This childcare is unlike any other childcare that I have seen. Their curriculum structures around a play-based one and children learns academics at a slower pace. Worried parents have enquired if they are making the right choice of enrolling their child in this school as they are afraid that they are unable to catch up to others in competitive Singapore. “If they are so slow, how are they able to maximise the child’s potential in learning?”
The word ‘Potential’ is a highly dangerous word. When a parent believes that their child has ‘potential’, their first instinct is to cramp as much enrichment and academics down the child’s throat to ensure that they maximise their fullest ‘potential’. Yet what happens if one is to take a step back and provide structured play instead? Will the child still benefit as much?
But do play really benefit learning? How do they do it? Are there evidence?
Play improves memory, stimulates the Growth of the Cerebral Cortex and BNDF
Although this experiment was conducted on rats, it did raise some interesting insights. When neuroscientists separated two groups of rats and placed them either in solitary confinement or exciting, toy-filled colonies, they found that rats which were placed in the latter environment had thicker cerebral cortices than did the former group (Diamond et al 1964). The results were confirmed when they replicated the experiment. Bonus: they were able to find their way out of mazes quicker as well. (Greenough and Black 1992)
When rats were allowed to explore, they found that their brains also showed an increase in brain-derived neurotrophic factor (BNDF) (Gordon et al 2003). BDNF is essential for the growth and maintenance of brain cells.
Kids pay more attention to Academic Tasks when they are given Frequent and Brief Opportunities for Free Play
When children are given time to play without directions from adults and be truly playful for 10 to 20 minutes, they come back more refreshed and pay more attention to academic tasks. Recesses that are more than 20 minutes may have the opposite effect instead.
While exercise is known to provide cognitive benefits, structured physical education classes are not effective substitutes for free playtime (Bjorkland and Pellegrini 2000).
Playdates Improve Language
When scientists studied a group of British children aged 1-6, they found that children, who were able to substitute a teddy bear for an absent object, scored higher for language skills – both receptive language (what a child understands) and expressive language (the words she speaks). These results remained significant even after controlling for the age of the child.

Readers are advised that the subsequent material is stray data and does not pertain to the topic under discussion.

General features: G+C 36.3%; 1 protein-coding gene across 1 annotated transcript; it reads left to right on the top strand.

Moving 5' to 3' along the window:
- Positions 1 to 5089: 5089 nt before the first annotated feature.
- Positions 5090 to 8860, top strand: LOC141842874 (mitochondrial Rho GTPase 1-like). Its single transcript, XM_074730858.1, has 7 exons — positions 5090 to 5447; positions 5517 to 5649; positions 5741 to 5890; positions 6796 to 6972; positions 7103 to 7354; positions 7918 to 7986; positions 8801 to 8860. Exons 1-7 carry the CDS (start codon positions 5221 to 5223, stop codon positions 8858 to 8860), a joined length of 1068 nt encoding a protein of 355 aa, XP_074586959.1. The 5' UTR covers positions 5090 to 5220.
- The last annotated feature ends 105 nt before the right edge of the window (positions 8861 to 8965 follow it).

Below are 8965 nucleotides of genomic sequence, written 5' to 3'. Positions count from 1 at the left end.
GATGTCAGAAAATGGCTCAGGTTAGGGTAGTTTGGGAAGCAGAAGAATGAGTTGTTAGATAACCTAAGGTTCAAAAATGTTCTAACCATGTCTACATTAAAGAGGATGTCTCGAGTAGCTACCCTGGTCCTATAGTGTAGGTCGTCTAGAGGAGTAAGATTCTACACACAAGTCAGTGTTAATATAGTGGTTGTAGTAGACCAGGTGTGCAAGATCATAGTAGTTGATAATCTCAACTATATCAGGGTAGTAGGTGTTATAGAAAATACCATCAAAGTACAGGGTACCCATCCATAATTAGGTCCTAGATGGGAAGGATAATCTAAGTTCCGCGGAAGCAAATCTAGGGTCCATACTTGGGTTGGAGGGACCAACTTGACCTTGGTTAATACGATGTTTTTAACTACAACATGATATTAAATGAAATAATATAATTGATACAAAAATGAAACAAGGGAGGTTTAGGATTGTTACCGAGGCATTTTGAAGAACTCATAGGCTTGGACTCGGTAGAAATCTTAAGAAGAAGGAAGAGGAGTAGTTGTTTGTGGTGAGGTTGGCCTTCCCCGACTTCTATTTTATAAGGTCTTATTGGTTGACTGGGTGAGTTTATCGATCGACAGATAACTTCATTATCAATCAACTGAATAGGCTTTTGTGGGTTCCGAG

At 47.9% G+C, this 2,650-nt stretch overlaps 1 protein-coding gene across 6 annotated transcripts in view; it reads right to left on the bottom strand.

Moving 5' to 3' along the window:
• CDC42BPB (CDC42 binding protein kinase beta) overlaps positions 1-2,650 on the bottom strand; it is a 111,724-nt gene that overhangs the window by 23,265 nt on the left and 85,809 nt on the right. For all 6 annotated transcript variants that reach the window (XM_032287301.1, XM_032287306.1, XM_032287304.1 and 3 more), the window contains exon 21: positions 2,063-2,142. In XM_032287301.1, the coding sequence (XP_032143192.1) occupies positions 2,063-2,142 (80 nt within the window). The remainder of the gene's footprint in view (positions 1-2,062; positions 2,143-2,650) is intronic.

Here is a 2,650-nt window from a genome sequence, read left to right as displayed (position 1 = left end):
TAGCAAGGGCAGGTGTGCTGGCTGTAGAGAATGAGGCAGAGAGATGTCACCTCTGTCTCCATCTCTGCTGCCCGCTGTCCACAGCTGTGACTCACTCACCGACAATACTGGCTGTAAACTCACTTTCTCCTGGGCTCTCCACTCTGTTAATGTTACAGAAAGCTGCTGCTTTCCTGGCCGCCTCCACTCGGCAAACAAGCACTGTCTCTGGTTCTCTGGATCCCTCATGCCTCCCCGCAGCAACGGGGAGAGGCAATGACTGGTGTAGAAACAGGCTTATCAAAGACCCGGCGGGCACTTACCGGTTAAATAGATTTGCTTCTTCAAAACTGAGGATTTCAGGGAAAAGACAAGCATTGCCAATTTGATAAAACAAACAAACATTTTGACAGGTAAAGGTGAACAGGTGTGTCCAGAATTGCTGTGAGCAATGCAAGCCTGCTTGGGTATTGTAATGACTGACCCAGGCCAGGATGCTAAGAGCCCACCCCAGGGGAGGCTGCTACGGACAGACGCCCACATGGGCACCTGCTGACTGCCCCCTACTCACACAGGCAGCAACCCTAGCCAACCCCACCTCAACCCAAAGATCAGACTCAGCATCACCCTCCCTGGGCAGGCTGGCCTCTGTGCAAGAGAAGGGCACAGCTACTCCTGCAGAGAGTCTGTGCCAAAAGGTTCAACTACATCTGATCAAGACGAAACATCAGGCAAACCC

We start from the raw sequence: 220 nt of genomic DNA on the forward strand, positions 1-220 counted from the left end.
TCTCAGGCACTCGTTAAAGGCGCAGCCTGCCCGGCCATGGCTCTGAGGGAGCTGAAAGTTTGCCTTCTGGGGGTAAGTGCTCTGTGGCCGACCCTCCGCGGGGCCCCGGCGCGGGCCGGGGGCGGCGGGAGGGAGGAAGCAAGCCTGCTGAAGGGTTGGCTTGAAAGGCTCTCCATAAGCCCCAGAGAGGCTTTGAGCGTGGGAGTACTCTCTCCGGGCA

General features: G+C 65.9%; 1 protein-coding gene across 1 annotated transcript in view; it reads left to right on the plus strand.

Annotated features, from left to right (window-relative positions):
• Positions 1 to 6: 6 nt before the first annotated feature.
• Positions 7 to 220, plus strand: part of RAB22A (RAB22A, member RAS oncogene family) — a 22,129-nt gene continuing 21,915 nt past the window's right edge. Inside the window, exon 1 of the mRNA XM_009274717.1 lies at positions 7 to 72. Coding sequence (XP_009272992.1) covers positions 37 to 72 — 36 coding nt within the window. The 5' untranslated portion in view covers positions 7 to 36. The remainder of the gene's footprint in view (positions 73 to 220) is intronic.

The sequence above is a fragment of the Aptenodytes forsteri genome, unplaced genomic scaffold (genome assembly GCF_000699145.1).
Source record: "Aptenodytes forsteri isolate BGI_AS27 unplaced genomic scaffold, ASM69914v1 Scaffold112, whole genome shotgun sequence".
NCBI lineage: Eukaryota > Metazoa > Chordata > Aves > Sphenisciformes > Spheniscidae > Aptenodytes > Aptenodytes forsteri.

When psychologist Edward Fisher investigated 46 published studies of cognitive play, he discovered that children who play and pretend together (sociodramatic play), tend to show improved performances both cognitive-linguistic (language) and social affective (emotions) domains.
Promotes Creative Problem Solving
In life, sometimes it is not about getting that 1 correct solution for a single problem; it is able to find out different solutions for a single problem. Psychologists distinguish two types of problem–convergent and divergent. A convergent problem has a single correct solution or answer. A divergent problem yields itself to multiple solutions.
Research found that when children were given blocks (e.g. Lego) instead of puzzle pieces, they were able to perform better on divergent problems and showed more creativity in their attempts to solve the problems (Pepler and Ross 1981). Interestingly, it seemed to show that children who were trained to solve divergent problems showed increased rates of pretend play and vice versa.
Pretend Play Regulates Emotions
When your child indulges in pretend-play, their ability to self-regulate (impulses, emotions, attention) and reason increases.
When children pretend play together frequently, they must conform to a set of rules, and practice conforming to such rules might help kids develop better self-control over time. These frequent interactions also provide with valuable opportunities to improve their reasoning for “What-if” scenarios and make inferences about events that have not actually occurred.
Block Play Predicts Your Child’s Math Ability
When scientists tracked the complexity of children’s block play at age 4 and then tracked their academic performance through high school (Wolfgang, Stannard, & Jones, 2001), they found that the more complex their blocks were used as preschoolers, the better their math grades were. The results were maintained even after they discounted the children’s intelligence.
Playful experiences are learning experiences
Finally, lest anybody doubt that kids learn through play, we should keep in mind the following points.
1. Most play involves exploration, and exploration is, by definition, an act of investigation.
When children play, they are often testing out something in that process – be it controlling of emotions during pretend play or just even testing out their own hypothesis which they form while testing out the structure of blocks or magnets.
2. Play is self-motivated and fun.
When true learning takes place, it occurs when one is having fun. If we are learning and it is perceived as a chore or duty, we are not able to be fully and happily immense in the quench for knowledge.
3. An Outlet to cope with Real Life Challenges.
Children often make use of knowledge of what they learn and apply them into real life. Children as young as 3 are able to make distinctions between realistic and fanciful pretending, and use information learned from realistic pretend scenarios to understand the real world (Sutherland and Friedman 2012; 2013).
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